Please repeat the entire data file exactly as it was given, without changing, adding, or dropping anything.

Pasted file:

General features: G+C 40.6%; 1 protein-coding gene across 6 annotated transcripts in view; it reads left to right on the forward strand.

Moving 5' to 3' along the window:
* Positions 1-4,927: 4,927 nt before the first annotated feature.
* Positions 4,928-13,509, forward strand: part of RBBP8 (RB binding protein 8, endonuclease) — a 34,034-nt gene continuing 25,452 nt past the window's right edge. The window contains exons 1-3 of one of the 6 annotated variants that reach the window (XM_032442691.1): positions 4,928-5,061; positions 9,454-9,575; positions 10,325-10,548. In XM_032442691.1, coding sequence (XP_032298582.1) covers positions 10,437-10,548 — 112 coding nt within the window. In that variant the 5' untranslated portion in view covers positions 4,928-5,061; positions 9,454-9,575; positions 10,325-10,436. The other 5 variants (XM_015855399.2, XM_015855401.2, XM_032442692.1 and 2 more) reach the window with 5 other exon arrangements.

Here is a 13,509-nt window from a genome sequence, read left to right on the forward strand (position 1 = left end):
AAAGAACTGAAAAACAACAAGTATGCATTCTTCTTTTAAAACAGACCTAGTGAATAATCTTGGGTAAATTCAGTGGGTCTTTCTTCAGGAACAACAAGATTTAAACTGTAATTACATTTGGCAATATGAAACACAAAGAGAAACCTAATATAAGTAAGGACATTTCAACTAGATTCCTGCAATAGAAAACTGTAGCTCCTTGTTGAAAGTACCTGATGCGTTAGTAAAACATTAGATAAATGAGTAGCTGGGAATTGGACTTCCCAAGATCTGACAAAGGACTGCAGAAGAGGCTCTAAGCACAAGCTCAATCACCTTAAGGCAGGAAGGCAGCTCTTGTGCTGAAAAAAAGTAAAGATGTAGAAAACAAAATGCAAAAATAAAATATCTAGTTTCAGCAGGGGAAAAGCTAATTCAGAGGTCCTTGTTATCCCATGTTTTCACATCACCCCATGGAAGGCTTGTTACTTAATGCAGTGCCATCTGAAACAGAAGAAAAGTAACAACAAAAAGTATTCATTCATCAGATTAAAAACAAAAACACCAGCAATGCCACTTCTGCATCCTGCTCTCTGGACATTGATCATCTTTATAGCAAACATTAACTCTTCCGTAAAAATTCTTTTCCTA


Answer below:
General features: G+C 40.6%; 1 protein-coding gene across 6 annotated transcripts in view; it reads left to right on the forward strand.

Moving 5' to 3' along the window:
* Positions 1-4,927: 4,927 nt before the first annotated feature.
* Positions 4,928-13,509, forward strand: part of RBBP8 (RB binding protein 8, endonuclease) — a 34,034-nt gene continuing 25,452 nt past the window's right edge. The window contains exons 1-3 of one of the 6 annotated variants that reach the window (XM_032442691.1): positions 4,928-5,061; positions 9,454-9,575; positions 10,325-10,548. In XM_032442691.1, coding sequence (XP_032298582.1) covers positions 10,437-10,548 — 112 coding nt within the window. In that variant the 5' untranslated portion in view covers positions 4,928-5,061; positions 9,454-9,575; positions 10,325-10,436. The other 5 variants (XM_015855399.2, XM_015855401.2, XM_032442692.1 and 2 more) reach the window with 5 other exon arrangements.

Here is a 13,509-nt window from a genome sequence, read left to right on the forward strand (position 1 = left end):
AAAGAACTGAAAAACAACAAGTATGCATTCTTCTTTTAAAACAGACCTAGTGAATAATCTTGGGTAAATTCAGTGGGTCTTTCTTCAGGAACAACAAGATTTAAACTGTAATTACATTTGGCAATATGAAACACAAAGAGAAACCTAATATAAGTAAGGACATTTCAACTAGATTCCTGCAATAGAAAACTGTAGCTCCTTGTTGAAAGTACCTGATGCGTTAGTAAAACATTAGATAAATGAGTAGCTGGGAATTGGACTTCCCAAGATCTGACAAAGGACTGCAGAAGAGGCTCTAAGCACAAGCTCAATCACCTTAAGGCAGGAAGGCAGCTCTTGTGCTGAAAAAAAGTAAAGATGTAGAAAACAAAATGCAAAAATAAAATATCTAGTTTCAGCAGGGGAAAAGCTAATTCAGAGGTCCTTGTTATCCCATGTTTTCACATCACCCCATGGAAGGCTTGTTACTTAATGCAGTGCCATCTGAAACAGAAGAAAAGTAACAACAAAAAGTATTCATTCATCAGATTAAAAACAAAAACACCAGCAATGCCACTTCTGCATCCTGCTCTCTGGACATTGATCATCTTTATAGCAAACATTAACTCTTCCGTAAAAATTCTTTTCCTA